We live in a world of stereotypes.
Some of us fight desperately to change it, but yet they stubbornly exist.
Black. White. Male. Female. Rich. Poor.
When you think of any of these words a picture comes to your mind. That picture is born out of stereotypes.
Now, I think that I have done a pretty good job in my life to not pigeonhole a person into a stereotype. I have even worked as a human rights activist for a time. I believe the Bible says that everybody is made purposefully and beautifully.
All that being said, I have a confession: when my nine-year-old girl who weighs about 10 pounds soaking wet came to me a year and a half ago and asked to play hockey I did not do her justice.
(Her at Neuschwanstein Castle in Germany)
Somewhere inside I decided that because she was a tall, thin, eight year old beautiful girl she wouldn’t have it in her to play hockey. You know, I don’t even think that I realized that I head completely stereotyped her!
I already knew she was good on skates. I already knew she loved to be on the ice. I didn’t give her enough opportunities to do it, and I remember joking with her about how she would need to eat steak everyday to beef up before she could play hockey. We joked on the outside while I secretly barred her from it – maybe even unknowingly – on the inside.
Maybe I was afraid for her. I’m still a little afraid that the boys and their parents would see her differently or make fun of her.
She kept asking. We even went to a NHL game for her birthday present in December.
Over Christmas break we went skating at every rink around. She was in her glory! She told me when I was lacing up her skates one day that she gets so excited to skate that her whole body shakes. The last rink we tried had posters plastered all over for hockey lessons. I swear, every person I spoke with that day was connected to youth hockey and raved about it.
Sometimes even in our ignorance things are so obvious that we can’t avoid it. This was one of those times. We signed her up for hockey that day.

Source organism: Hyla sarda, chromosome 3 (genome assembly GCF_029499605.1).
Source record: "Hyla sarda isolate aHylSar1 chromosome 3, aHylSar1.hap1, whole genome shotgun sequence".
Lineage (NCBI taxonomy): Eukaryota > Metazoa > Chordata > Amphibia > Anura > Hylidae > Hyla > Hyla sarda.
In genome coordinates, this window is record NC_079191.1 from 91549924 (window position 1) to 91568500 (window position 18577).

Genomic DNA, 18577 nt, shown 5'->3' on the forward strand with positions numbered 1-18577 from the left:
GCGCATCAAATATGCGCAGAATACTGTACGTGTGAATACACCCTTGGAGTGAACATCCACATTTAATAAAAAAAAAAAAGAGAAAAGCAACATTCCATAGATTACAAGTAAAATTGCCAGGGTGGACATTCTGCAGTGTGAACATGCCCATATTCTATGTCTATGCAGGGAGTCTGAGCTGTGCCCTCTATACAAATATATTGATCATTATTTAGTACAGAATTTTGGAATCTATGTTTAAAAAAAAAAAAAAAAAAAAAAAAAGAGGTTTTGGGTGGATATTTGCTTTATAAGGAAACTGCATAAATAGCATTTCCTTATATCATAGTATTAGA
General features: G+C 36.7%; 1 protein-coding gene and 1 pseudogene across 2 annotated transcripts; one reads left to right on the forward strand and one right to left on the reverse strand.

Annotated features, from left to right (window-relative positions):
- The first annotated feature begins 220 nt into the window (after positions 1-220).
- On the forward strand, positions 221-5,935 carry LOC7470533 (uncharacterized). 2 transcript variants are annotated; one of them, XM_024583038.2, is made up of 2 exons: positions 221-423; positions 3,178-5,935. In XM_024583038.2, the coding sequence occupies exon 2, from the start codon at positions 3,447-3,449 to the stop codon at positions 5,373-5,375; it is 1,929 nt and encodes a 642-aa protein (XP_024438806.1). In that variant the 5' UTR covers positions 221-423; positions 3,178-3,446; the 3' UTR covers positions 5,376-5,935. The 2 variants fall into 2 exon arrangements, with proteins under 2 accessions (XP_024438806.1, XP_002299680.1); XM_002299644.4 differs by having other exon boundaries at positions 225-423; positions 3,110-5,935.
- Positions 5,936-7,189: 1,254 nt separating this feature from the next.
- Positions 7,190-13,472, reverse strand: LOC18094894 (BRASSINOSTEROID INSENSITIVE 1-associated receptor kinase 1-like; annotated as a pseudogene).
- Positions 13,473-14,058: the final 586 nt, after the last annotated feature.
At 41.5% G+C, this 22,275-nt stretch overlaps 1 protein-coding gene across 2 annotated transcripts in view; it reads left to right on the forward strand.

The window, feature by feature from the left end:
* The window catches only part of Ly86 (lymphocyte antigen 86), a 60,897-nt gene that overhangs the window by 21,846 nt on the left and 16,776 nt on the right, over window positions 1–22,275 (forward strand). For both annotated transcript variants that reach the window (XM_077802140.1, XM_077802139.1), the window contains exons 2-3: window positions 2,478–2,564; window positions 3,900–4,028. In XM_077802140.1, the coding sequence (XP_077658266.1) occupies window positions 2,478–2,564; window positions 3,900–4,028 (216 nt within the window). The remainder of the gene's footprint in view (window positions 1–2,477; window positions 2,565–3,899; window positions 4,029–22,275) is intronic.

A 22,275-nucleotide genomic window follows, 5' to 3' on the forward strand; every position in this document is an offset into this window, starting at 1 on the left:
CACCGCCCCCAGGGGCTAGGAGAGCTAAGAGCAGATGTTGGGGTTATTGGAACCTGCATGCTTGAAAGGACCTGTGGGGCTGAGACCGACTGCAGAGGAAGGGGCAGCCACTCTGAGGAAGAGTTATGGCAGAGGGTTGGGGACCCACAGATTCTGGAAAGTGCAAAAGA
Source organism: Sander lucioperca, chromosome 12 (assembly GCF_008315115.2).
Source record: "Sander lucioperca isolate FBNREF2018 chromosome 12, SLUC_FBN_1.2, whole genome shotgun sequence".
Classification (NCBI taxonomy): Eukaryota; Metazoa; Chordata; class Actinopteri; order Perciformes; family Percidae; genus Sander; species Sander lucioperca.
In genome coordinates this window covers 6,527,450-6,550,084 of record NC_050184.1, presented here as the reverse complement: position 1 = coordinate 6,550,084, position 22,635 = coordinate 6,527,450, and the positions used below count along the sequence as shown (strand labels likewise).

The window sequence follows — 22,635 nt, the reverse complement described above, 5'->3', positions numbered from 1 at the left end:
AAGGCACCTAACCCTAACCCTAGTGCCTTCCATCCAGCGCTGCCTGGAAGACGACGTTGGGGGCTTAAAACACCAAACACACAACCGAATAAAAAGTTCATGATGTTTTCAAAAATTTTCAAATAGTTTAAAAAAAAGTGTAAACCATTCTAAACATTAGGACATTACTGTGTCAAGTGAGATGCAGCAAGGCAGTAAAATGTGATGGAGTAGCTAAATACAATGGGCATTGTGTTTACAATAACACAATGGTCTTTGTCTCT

Last night was her first lesson. She wore pink sweatpants under her hockey gear. Now, there were a few little boys that could skate circles around her but really, she held her own. She did great!
As I was sitting there watching her, I began to realize that maybe I was the one who needed to learn a lesson. As practice went on I became less nervous for her and more excited.
Her lesson was over and as I helped her take her skates off I asked her what she thought of it. This huge, glowing smile spread across her face like I hadn’t seen before. She said, “I loved it. It was SO fun! I even got to slide across the ice on my stomach!” After we got her skates off she ran around with some of the little boys for a little while and I sat there learning an old lesson in a new way.
Have I always been proud of my baby? Are you kidding? Absolutely! She is smart, funny, beautiful, and athletic. She has a kind heart and is a wonderful friend. She makes me proud 100 times every day.
But last night was a little different kind of pride. I realized that she taught me a life lesson.
I have said her whole life that she can do anything she wants, and you know what? She actually believed me. This kid is not going to let anything stand in between her and doing what she loves. She already knows she can break the mold and succeed – she has proven it.
Monday I bought us some groceries for this week. Last night and the night before I tried my hand at making some steak, so we ended up having it two nights in a row. As we were eating dinner before her lesson, her in half of her hockey gear already, she says to me, “Mom! You said I needed to eat steak every day so I could play hockey!”
Isn’t life funny that way?